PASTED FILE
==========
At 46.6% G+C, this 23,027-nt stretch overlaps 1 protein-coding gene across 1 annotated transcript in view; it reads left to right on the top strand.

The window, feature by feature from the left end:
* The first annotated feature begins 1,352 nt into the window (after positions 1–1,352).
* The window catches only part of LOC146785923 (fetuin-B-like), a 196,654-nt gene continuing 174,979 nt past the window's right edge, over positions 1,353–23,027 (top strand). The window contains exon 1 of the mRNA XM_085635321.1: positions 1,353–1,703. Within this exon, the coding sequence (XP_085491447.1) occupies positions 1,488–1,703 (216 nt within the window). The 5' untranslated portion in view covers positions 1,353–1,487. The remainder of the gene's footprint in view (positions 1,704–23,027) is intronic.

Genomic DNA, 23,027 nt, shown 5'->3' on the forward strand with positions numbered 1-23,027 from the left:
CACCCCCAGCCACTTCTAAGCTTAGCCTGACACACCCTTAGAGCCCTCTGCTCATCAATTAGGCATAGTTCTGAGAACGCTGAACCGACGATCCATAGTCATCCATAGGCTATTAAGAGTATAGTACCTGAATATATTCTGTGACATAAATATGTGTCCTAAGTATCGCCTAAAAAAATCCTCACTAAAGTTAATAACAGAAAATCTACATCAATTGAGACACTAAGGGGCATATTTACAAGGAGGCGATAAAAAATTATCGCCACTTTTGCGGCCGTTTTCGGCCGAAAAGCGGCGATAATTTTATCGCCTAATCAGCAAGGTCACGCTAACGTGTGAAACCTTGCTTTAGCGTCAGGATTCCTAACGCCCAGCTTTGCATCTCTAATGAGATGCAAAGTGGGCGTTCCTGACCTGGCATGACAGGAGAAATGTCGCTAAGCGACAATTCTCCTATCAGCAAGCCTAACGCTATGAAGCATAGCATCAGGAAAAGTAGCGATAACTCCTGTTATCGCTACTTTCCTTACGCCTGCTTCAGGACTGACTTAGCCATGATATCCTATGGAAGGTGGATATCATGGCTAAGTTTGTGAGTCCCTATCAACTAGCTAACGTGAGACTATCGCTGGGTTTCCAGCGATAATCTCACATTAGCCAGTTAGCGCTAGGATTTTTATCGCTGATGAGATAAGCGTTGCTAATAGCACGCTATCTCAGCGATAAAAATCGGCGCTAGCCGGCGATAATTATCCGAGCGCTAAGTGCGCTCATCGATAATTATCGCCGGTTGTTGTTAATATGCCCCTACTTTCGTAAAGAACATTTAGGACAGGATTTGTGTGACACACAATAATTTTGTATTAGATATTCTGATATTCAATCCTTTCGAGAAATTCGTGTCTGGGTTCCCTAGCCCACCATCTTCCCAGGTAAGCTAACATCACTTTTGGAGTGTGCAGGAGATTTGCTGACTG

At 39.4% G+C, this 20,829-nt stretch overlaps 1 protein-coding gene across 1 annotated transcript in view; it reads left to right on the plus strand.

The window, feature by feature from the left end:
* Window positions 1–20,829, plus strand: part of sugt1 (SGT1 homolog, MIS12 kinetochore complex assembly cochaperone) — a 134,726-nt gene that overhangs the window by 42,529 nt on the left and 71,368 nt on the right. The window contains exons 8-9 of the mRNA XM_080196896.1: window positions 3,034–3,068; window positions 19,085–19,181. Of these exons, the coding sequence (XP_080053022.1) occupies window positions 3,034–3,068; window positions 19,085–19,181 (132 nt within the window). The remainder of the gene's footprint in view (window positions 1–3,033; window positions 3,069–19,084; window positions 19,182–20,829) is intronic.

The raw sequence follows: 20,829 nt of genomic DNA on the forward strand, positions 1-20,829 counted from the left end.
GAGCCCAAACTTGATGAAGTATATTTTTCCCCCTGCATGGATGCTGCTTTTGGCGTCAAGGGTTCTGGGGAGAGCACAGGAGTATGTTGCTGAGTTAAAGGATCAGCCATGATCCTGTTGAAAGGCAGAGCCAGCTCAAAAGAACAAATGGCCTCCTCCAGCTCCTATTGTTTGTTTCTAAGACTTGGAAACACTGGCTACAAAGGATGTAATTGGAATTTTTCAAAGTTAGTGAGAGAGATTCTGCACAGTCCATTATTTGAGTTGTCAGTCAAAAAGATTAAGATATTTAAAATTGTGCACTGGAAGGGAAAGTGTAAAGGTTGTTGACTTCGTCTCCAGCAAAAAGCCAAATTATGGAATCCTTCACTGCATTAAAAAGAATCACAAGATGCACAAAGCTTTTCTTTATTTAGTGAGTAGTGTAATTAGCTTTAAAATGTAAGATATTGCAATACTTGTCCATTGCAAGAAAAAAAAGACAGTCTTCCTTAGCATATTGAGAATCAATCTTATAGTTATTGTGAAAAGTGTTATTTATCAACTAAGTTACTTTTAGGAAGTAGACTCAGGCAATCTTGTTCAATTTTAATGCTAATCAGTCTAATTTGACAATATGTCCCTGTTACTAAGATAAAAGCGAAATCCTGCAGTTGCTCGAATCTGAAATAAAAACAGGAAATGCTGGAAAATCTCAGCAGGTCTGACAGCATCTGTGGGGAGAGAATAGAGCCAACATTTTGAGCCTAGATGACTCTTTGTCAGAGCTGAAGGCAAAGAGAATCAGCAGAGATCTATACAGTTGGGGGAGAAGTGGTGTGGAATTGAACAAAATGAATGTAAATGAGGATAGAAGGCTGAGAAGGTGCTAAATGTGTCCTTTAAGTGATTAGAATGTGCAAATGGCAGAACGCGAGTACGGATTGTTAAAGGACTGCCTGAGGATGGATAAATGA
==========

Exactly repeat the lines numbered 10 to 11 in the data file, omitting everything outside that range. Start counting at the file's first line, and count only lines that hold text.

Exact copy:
The raw sequence follows: 20,829 nt of genomic DNA on the forward strand, positions 1-20,829 counted from the left end.
GAGCCCAAACTTGATGAAGTATATTTTTCCCCCTGCATGGATGCTGCTTTTGGCGTCAAGGGTTCTGGGGAGAGCACAGGAGTATGTTGCTGAGTTAAAGGATCAGCCATGATCCTGTTGAAAGGCAGAGCCAGCTCAAAAGAACAAATGGCCTCCTCCAGCTCCTATTGTTTGTTTCTAAGACTTGGAAACACTGGCTACAAAGGATGTAATTGGAATTTTTCAAAGTTAGTGAGAGAGATTCTGCACAGTCCATTATTTGAGTTGTCAGTCAAAAAGATTAAGATATTTAAAATTGTGCACTGGAAGGGAAAGTGTAAAGGTTGTTGACTTCGTCTCCAGCAAAAAGCCAAATTATGGAATCCTTCACTGCATTAAAAAGAATCACAAGATGCACAAAGCTTTTCTTTATTTAGTGAGTAGTGTAATTAGCTTTAAAATGTAAGATATTGCAATACTTGTCCATTGCAAGAAAAAAAAGACAGTCTTCCTTAGCATATTGAGAATCAATCTTATAGTTATTGTGAAAAGTGTTATTTATCAACTAAGTTACTTTTAGGAAGTAGACTCAGGCAATCTTGTTCAATTTTAATGCTAATCAGTCTAATTTGACAATATGTCCCTGTTACTAAGATAAAAGCGAAATCCTGCAGTTGCTCGAATCTGAAATAAAAACAGGAAATGCTGGAAAATCTCAGCAGGTCTGACAGCATCTGTGGGGAGAGAATAGAGCCAACATTTTGAGCCTAGATGACTCTTTGTCAGAGCTGAAGGCAAAGAGAATCAGCAGAGATCTATACAGTTGGGGGAGAAGTGGTGTGGAATTGAACAAAATGAATGTAAATGAGGATAGAAGGCTGAGAAGGTGCTAAATGTGTCCTTTAAGTGATTAGAATGTGCAAATGGCAGAACGCGAGTACGGATTGTTAAAGGACTGCCTGAGGATGGATAAATGA